Summary: Am I a grace receptacle or a conduit of God's amazing Gace


Text: Matthew 18:21-35


One of the amazing things about the grace of God is that it was never intended by God to be a river flowing to us; he intended it to be a river flowing through us. You see we tend to think of grace as something that comes to us, but we never stop to think that God never intended it to stop there. His ultimate goal was for us to be sharing that grace with those around us.

After being saved by His grace, we are overwhelmed by the realization that there is nothing we can do to earn or deserve the grace of God manifested by the death of His one and only son on the cruel cross. Then we reach the point where, once we have realized that, we are just so impressed with our spiritual growth. We’ve realized that not only have we received the grace of God but he expects us to use that as motivation to serve him with all of our ability.

Ephesians 2:8-10

8 For by grace you have been saved through faith. That not of your own selves but as a gift of God, 9 not a result of works, so that no one may boast. 10 For we are his workmanship, created in Christ Jesus for good works, which God prepared before the foundation of the earth, that we should walk in them.

We come to that point where we realize, “Wow I’ve grown; I am just not saved to sit. I’m saved to serve.” However, there’s still one more step we need to take. Yes, we are saved to serve but do we realize that included in the good works God expects from us is one of the best of all of the gifts of grace? That is - extending grace to others. Giving grace in a graceless world, that’s what I want to talk to you about today.

We do live in a graceless world. You know that. All you have to do is look around you. It’s dog-eat-dog every man for himself. Philip Yancey wrote, “If you ask a bomb-throwing teenager in Northern Ireland or a machete-wielding soldier in Rwanda or a sniper in the former Yugoslavia why they are killing, they may not even know why. Ireland is still seeking revenge for atrocities Oliver Cromwell committed in the seventeenth century; Rwanda and Burundi are carrying on tribal feuds that have existed long past anybody’s memory of why; Yugoslavia is avenging memories of World War II and trying to prevent a replay of event that happened six centuries ago.” (What’s So Amazing About Grace?)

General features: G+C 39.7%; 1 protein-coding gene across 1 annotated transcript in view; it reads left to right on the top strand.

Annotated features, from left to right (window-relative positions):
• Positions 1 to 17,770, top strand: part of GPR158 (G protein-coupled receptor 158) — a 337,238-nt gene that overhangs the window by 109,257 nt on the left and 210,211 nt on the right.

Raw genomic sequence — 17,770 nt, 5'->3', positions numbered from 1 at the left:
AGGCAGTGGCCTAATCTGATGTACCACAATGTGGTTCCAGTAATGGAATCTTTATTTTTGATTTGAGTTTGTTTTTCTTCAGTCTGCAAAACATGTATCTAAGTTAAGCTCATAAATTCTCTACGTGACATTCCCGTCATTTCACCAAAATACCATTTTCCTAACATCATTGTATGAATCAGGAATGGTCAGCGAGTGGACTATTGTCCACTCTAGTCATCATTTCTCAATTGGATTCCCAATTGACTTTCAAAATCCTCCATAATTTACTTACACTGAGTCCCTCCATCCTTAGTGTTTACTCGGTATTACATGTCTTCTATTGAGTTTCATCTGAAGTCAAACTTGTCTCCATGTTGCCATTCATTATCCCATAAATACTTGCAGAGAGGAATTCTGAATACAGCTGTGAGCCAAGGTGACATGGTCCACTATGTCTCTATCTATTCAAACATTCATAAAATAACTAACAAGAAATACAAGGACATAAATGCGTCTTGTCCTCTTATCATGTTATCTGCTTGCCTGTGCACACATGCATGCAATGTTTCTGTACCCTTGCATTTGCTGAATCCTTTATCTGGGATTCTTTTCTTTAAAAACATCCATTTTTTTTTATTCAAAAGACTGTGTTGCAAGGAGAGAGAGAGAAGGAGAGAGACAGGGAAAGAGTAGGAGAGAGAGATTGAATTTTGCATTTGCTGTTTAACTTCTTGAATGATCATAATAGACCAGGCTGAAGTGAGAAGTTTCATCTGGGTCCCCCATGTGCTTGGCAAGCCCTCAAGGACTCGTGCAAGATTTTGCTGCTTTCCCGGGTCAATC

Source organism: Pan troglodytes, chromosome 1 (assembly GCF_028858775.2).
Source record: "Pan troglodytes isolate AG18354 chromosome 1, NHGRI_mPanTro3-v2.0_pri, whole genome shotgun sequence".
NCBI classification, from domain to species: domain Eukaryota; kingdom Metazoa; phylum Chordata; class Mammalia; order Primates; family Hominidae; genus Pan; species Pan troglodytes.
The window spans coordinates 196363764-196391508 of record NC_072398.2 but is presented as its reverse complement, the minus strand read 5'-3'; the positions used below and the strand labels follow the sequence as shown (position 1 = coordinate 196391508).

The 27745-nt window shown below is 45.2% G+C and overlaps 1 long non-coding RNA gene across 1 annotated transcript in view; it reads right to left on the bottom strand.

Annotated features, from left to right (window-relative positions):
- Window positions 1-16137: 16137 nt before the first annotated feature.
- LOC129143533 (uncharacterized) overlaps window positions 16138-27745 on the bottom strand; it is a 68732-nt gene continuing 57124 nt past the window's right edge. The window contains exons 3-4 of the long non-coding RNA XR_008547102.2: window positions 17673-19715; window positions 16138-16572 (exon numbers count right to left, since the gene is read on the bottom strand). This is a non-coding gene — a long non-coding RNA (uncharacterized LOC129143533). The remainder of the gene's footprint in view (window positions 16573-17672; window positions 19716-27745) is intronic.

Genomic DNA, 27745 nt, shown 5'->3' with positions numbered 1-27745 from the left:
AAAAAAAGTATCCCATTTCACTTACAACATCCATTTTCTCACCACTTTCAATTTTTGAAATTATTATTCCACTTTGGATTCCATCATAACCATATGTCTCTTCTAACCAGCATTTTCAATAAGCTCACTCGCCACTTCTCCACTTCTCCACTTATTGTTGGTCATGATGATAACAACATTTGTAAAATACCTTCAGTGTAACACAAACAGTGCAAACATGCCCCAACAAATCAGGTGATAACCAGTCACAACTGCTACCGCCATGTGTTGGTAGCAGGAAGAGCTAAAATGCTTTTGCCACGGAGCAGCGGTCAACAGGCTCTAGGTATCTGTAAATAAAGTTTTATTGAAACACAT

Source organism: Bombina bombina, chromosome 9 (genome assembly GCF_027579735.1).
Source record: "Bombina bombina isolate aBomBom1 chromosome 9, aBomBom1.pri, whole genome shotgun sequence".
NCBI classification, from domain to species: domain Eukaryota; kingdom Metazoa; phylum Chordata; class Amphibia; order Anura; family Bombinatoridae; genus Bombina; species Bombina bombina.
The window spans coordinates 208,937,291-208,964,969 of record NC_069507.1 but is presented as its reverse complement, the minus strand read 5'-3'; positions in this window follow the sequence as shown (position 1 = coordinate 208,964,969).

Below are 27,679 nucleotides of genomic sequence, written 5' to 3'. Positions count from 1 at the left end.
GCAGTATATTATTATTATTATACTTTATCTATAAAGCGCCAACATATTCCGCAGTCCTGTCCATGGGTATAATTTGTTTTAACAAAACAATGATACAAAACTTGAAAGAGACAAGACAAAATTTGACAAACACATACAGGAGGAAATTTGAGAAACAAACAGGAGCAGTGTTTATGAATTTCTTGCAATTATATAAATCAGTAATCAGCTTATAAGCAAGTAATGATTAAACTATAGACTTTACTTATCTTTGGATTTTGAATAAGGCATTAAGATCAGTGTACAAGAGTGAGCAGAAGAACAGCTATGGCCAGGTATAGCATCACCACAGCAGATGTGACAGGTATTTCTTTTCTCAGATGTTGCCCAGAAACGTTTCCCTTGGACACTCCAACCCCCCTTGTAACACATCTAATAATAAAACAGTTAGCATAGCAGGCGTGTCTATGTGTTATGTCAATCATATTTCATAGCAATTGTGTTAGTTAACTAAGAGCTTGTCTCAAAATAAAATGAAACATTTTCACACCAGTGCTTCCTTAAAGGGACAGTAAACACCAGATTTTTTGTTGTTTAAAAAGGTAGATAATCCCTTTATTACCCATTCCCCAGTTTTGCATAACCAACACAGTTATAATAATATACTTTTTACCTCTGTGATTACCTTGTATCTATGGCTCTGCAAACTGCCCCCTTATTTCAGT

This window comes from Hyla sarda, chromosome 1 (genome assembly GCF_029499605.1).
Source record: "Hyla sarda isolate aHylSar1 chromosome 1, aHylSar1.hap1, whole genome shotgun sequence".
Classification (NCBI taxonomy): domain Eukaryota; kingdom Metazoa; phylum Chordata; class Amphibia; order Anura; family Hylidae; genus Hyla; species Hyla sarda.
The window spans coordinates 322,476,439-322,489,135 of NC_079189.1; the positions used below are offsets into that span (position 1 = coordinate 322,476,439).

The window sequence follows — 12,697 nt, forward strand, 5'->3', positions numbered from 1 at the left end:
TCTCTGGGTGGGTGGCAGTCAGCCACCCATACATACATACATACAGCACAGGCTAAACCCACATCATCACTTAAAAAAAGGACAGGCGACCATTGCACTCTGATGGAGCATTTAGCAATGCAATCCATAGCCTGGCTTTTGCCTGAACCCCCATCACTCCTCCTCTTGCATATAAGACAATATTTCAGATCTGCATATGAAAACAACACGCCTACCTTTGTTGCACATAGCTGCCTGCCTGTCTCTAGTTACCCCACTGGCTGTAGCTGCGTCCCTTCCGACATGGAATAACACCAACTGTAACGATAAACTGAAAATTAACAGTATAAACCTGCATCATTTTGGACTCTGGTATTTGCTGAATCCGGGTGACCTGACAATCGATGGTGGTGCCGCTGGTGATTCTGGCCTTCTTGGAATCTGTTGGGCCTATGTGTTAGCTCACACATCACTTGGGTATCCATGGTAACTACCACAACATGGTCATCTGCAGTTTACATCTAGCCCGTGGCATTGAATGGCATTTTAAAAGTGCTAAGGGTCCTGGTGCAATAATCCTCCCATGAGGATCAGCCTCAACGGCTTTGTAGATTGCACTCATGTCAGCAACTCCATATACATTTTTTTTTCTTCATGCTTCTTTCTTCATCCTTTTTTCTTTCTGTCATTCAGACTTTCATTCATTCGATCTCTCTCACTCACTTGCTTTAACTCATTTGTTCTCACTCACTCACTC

When I think about these words,I wonder how many of the school yard atrocities we have seen as – teenagers walk into school cafeterias and begin killing the people around them either at random or by pre-design – how many of these students or snipers we see that are ambushing police as they’re doing about their duty keeping the peace? How many of these people are doing these things because in their own minds they have been injured, they’ve been bullied or the government has been unfair to them and they’re going to get even. They’re going to mete out justice. We live in a graceless world and God expects you and me to be conduits for the rivers of grace that flow to us and through us.

My question to you today is – are you giving grace in a graceless world? If you think I’m asking, is your neighbor giving grace in a graceless world, you’ve missed the point. Is your wife giving grace or is your husband giving grace or your children – no it’s are you giving grace in a graceless world. C.S. Lewis said, “To be a Christian means to forgive the inexcusable, because God has forgiven the inexcusable in you (Yancey p.64). Think about that statement. Somehow in our minds as we look at others we say to ourselves, “I’m such a terrible sinner, I’m just overwhelmed by God’s grace.” Then we look at the people around us and think, “oh gross. How could God expect me to forgive such a terrible sinner?” What do you mean how could God expect you to forgive? You nailed His son to a cross and you think what this person has done to you is worse then what you’ve done by sending his son to a cross? No, C.S Lewis is right - ‘To be a Christian means to forgive the inexcusable, because God has forgiven the inexcusable in you.’

Consider the parable of ‘The Prodigal Son’.

Margaret was devout Christian who refused to forgive her son because of the things that he had done in his teen age years back in the sixty’s. The preacher who was dealing with her (Philip Yancey) said,

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